The Florida panther is one of the most endangered animals in the world – current estimates place the population at only 80 to 100 individuals. Unfortunately, 45,000 acres in the panther's remaining habitat – an area twice the size of Miami – is currently under consideration for intensive development.
Habitat loss is the greatest threat to the Florida panther's survival, and science suggests that the lands currently in conservation do not provide enough suitable habitat area to support even the limited number of existing panthers.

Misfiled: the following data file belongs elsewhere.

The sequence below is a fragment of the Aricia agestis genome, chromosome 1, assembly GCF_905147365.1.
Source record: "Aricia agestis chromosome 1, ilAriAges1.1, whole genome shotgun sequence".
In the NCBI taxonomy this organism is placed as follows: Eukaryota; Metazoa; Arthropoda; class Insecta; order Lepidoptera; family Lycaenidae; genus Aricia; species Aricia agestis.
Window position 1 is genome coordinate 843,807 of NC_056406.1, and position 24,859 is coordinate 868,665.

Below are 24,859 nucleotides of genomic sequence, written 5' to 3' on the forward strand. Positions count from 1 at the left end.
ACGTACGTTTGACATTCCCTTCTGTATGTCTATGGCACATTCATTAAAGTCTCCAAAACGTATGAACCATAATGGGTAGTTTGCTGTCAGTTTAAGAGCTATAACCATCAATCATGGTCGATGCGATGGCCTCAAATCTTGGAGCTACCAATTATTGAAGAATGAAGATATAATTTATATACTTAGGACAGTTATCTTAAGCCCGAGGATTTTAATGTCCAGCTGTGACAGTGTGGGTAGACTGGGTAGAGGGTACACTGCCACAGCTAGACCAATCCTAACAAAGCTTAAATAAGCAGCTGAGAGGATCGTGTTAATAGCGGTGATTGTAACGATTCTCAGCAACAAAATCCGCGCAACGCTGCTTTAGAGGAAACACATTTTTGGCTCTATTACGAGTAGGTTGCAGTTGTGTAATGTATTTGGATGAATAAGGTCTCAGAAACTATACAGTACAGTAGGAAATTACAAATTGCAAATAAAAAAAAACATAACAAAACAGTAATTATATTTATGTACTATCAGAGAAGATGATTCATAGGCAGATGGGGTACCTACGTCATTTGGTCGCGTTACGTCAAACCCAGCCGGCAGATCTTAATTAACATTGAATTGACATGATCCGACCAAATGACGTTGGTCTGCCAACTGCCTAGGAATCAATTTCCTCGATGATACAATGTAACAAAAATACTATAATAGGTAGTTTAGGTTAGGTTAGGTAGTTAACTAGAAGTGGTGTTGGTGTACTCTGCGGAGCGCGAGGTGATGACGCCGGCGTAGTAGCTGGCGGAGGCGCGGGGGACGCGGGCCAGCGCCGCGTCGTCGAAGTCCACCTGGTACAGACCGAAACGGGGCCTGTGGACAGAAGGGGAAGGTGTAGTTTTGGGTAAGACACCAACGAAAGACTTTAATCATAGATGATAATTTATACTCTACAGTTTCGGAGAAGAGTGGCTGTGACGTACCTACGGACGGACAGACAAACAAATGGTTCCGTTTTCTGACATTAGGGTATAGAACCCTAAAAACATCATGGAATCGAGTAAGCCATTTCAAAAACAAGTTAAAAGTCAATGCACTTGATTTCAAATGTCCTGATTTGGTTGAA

The Florida panther was listed as an endangered species 41 years ago, but critical habitat has never been established – even though the Endangered Species Act requires the designation of critical habitat for endangered species.
Panther habitat is disappearing, and we only have until April 21 to file your comments demanding protection! Act today – and support the designation of the Primary, Dispersal and Secondary Zones as critical habitat for the Florida panther under the Endangered Species Act.
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